session. In response to the rising prices, Dushanbe’s mayor Mahmadsaid 
Ubaydullaev ordered price cuts on basic goods and a special commission is 
inspecting local markets to ensure that vendors comply. 

But analysts say this response has not resolved the underlying inflation 
problem, and has simply forced traders to find ways of short-changing their 
customers to cut their own losses.

Spiralling prices in Tajikistan mean that people spend much of their wages on 

Even fruit and vegetables, which are grown locally and are traditionally cheap 
and plentiful in Tajikistan, have now become expensive. Last year, a large 
melon would have cost around four somoni – about a dollar – but now costs two 
and a half times that amount.

Town dwellers are worse affected than people in rural areas, who can grow much 
of their own food.

In Dushanbe, the price of beef shot up from 12 to 15 somoni (3.5 to 4.4 
dollars) a kilogram over the course of July, while flour went from 55 somoni to 
75 somoni a sack (from 16 to 22 dollars). 

However, following the price cuts at the start of August, beef is officially 
back at 12 somoni a kilo and flour has gone down slightly to 70 somoni a sack.

While other regions of Tajikistan which have also seen price rises have not yet 
followed the Dushanbe’s lead by fixing prices, they are likely to do so if 
restrictions continue in the capital for any length of time. 

Bahriddin Valiev, head of the department of trade in the mayor’s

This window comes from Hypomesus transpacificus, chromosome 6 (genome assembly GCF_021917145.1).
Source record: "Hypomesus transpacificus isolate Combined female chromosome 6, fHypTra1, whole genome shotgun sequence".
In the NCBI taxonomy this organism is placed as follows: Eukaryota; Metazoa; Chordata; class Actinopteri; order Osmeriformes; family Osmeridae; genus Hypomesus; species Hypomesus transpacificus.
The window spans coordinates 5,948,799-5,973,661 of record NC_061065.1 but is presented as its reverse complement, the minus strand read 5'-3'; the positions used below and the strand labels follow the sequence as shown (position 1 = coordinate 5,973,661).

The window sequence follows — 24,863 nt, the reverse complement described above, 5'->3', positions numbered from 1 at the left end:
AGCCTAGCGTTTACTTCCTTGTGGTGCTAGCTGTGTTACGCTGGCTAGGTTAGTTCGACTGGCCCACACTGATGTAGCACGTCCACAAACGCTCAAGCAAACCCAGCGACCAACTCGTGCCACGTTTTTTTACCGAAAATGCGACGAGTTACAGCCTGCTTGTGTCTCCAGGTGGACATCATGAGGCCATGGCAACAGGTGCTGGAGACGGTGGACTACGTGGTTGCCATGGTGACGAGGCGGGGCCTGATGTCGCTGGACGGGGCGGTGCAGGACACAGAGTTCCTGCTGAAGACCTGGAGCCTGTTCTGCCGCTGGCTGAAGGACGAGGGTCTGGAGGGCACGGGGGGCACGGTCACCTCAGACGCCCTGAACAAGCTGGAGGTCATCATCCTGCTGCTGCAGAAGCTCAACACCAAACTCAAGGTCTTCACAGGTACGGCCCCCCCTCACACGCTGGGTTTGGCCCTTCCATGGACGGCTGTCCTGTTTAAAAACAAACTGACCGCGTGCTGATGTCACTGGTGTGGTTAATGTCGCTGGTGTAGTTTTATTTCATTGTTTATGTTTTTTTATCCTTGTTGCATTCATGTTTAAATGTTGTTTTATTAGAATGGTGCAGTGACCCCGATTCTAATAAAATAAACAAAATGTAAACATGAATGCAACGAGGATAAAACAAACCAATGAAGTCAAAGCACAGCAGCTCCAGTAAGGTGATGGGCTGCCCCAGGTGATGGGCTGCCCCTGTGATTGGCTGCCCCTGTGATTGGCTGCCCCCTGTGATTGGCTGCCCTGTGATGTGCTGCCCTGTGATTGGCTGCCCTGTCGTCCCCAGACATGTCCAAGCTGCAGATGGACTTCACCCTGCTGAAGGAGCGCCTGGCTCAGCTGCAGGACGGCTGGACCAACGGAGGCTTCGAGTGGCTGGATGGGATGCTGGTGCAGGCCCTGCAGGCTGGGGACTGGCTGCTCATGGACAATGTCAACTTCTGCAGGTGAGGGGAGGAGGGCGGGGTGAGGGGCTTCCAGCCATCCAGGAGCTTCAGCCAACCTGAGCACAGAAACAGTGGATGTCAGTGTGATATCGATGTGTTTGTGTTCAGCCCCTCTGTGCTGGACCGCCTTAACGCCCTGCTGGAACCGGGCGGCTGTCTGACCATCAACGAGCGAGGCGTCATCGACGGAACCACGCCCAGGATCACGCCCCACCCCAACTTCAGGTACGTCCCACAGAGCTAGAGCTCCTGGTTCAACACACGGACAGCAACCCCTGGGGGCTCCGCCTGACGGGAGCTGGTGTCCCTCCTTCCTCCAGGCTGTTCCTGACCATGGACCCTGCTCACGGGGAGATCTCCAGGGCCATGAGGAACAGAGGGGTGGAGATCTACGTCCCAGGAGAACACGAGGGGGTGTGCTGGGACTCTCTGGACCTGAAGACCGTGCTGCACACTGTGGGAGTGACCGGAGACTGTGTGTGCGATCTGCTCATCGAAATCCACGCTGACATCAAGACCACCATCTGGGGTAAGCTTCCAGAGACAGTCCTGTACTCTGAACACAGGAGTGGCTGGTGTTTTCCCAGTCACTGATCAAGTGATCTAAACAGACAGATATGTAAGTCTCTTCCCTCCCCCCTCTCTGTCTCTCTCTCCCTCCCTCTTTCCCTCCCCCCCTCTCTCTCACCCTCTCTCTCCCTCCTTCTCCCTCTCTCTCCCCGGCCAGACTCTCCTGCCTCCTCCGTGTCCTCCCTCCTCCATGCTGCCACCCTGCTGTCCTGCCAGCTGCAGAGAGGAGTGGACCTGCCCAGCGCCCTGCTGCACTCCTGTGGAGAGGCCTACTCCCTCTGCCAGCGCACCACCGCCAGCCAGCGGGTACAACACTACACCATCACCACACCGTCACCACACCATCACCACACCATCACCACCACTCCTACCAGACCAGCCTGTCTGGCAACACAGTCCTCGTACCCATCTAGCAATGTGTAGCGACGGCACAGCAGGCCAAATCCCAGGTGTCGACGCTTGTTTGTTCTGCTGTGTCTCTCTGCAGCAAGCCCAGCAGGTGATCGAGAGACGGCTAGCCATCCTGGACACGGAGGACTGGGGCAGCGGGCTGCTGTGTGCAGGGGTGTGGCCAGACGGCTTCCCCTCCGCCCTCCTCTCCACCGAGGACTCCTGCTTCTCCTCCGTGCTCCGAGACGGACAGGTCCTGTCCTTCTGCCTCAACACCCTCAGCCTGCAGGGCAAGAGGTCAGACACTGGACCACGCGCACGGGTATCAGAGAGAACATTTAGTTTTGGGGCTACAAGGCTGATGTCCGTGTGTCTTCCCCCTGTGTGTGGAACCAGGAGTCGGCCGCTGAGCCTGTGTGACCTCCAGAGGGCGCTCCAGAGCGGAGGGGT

administration, told IWPR that price-capping had increased people’s purchasing 

However, as often happens with price cuts, the effect has been to reduce 
availability. In the few first days following the enforced reductions, there 
was no fresh beef to be found at markets in Dushanbe. When stocks were 
replenished, the meat was of poorer quality. 

A market trader who gave his first name as Karim told IWPR that since prices 
were lowered, he had had to skimp on quality, and now has fewer customers as a 

“To make a profit, I have to chop the meat so that there are more bones in it. 
Otherwise, one can’t survive,” he said. “Prices fell only for retailers - 
wholesalers are still selling at high prices.”

Fazliddin Umarov, an engineer living in the capital, said he initially welcomed 
the news that the cost of meat was to go down, but was disappointed at the 

“It became cheaper but the quality is very poor. It’s fit only for dogs,” he 
said. “Previously, meat was expensive but the quality was high and one could